It had been a long day and a late night awaited so, at about five, I ventured into a Central London Starbucks.
“Tall, half-shot, wet latte,” I ordered, using the company’s recognised terminology with confidence. “For here.”
“What’s your name?”
The girl was holding a felt-tip pen over the label stuck to my mug.
She repeated, “Your name?”
My brain froze. This was a new one. Over the years, I have become fluent in coffee shop language. I can switch from Starbucks jargon to Prêt-à-Manger lingo, to Costa dialect, with ease, and even momentarily forget the fact that none of this terminology bears any authenticity to how coffee is described in Italy. To quote Mark Twain, sometimes, all you need in this life, is ignorance and confidence. The fact remained, that I did not have this particular access code. “Why do you need my name?”
“We need to write it down on the mug.”
I could not believe it. “I have to give you my name before I can have my coffee? Since when?”
It was politely explained to me that this policy has been in full swing in the U.S. for some time now (U.S. readers, please comment – is that true?) and is now being introduced in all U.K. Starbucks branches. “Is that a problem for you?” asked the girl, her pen still in mid-air.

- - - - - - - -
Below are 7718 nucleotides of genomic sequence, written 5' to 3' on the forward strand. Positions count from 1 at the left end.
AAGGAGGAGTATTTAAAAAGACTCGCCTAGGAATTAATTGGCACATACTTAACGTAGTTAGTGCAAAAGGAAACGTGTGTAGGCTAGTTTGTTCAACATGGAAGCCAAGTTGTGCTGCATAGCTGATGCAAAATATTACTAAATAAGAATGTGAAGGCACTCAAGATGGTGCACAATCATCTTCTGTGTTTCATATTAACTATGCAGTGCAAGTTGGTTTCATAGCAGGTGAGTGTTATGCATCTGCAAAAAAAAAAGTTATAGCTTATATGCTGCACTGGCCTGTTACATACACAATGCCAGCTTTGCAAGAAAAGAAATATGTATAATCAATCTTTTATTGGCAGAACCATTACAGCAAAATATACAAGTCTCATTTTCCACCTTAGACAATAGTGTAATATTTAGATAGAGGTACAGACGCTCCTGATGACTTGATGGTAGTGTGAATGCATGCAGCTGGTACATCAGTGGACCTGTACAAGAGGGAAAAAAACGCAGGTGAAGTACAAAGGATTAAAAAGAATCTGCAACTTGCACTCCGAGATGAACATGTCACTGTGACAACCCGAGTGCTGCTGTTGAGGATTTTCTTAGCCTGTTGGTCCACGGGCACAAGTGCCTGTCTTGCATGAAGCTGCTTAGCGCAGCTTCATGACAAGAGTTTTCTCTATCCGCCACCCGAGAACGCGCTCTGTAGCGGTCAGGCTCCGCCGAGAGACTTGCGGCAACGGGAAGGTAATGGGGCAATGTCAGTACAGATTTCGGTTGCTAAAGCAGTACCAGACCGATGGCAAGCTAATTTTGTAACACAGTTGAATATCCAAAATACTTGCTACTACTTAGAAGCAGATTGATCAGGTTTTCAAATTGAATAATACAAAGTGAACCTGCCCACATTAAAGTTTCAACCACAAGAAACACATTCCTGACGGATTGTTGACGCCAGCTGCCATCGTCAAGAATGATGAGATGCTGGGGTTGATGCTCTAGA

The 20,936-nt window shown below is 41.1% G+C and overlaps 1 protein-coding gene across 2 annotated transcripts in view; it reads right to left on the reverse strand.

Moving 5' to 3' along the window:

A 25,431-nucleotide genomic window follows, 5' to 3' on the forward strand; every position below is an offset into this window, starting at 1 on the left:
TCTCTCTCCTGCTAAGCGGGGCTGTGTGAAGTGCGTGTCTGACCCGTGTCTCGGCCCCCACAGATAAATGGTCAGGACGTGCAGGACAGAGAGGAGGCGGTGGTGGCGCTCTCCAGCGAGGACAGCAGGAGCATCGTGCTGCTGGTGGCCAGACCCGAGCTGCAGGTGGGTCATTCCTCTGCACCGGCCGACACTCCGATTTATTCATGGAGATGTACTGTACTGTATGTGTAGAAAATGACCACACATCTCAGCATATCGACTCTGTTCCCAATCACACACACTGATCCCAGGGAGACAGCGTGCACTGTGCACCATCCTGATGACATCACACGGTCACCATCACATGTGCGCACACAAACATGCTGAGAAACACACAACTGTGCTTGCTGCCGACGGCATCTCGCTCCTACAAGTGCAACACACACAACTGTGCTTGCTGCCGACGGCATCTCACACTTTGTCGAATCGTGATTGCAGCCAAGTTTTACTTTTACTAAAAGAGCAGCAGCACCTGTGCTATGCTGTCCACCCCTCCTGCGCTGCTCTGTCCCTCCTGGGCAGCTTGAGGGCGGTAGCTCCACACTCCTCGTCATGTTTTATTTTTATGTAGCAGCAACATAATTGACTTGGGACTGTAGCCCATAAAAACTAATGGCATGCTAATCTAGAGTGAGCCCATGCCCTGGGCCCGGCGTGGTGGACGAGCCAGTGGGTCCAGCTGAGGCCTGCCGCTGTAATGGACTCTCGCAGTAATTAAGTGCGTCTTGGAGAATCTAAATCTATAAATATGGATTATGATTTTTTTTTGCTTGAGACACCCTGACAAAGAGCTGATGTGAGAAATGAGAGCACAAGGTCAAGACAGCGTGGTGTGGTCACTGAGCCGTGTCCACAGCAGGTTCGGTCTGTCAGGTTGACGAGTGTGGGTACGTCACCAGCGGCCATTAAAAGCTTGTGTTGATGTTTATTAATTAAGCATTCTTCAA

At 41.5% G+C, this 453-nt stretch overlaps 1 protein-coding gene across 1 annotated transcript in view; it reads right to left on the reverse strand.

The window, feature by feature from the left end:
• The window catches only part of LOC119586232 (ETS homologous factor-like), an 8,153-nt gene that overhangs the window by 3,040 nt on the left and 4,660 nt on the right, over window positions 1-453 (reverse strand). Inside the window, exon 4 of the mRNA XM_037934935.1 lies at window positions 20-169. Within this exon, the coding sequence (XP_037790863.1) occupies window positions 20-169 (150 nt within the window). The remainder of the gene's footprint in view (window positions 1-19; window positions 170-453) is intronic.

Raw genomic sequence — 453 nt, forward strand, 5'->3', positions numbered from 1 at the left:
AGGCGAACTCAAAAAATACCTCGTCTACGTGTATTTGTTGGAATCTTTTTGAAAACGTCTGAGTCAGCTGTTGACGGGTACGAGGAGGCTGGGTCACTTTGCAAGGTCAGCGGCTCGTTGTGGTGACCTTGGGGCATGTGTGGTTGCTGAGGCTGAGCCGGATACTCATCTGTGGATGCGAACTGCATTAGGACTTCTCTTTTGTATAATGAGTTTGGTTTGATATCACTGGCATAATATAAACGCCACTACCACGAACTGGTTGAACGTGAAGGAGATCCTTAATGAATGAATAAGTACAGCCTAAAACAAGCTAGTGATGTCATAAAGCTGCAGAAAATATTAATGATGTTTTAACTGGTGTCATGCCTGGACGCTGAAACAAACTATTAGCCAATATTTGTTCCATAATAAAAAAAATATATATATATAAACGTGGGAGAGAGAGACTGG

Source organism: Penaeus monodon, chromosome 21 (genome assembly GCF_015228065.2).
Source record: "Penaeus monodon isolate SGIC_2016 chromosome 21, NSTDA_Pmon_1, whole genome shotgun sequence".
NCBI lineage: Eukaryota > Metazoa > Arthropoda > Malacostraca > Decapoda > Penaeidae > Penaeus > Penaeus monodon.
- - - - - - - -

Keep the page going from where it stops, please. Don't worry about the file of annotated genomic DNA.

“Yes, it is. I don’t want my name shouted across a crowded coffee shop! Why can’t you just shout ‘tall, half-shot, wet latte’, like you usually do?”
‘We’re trying to make it more personal...”
Surely, “personal” could only be achieved within the context of a privately owned – non-chain – café where, your being a regular customer, the staff get to know your preferences, and rush to make your coffee exactly as you like it, no sooner they see you come in through the door, before you have so much as the chance to voice your order – or am I wrong?
What will they require next – your passport? Your D.N.A.?
I wonder if the European Court of Human Rights has a provision which allows you to buy coffee and still maintain your privacy.
I did manage to get my tall, half-shot, wet latte, in the end, and had to divulge only the first letter of my name. They made a kind allowance for me. This time.
As for the future, who knows? Perhaps I could take on an interminable, unpronounceable name? It does seem unkind to make the job of staff members difficult. After all, this is not their decision. Any suggestions, anyone? I would love to hear them!